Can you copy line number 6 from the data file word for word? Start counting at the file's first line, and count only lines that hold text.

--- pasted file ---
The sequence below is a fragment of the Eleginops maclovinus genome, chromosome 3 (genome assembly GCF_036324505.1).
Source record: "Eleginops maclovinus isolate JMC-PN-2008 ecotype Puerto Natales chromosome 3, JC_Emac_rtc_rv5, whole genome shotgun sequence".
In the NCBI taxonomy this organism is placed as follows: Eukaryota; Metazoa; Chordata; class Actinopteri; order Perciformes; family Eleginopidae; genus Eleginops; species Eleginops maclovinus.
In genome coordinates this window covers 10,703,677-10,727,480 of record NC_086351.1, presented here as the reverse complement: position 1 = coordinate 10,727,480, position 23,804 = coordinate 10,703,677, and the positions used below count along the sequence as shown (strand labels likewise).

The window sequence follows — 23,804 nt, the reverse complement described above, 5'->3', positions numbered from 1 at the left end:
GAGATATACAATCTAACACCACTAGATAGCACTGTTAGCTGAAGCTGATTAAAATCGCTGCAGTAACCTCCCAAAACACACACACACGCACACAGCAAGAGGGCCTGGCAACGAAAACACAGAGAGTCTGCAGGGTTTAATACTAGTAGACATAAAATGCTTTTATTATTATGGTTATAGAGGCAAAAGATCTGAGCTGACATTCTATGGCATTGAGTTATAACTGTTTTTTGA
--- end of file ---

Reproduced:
GAGATATACAATCTAACACCACTAGATAGCACTGTTAGCTGAAGCTGATTAAAATCGCTGCAGTAACCTCCCAAAACACACACACACGCACACAGCAAGAGGGCCTGGCAACGAAAACACAGAGAGTCTGCAGGGTTTAATACTAGTAGACATAAAATGCTTTTATTATTATGGTTATAGAGGCAAAAGATCTGAGCTGACATTCTATGGCATTGAGTTATAACTGTTTTTTGA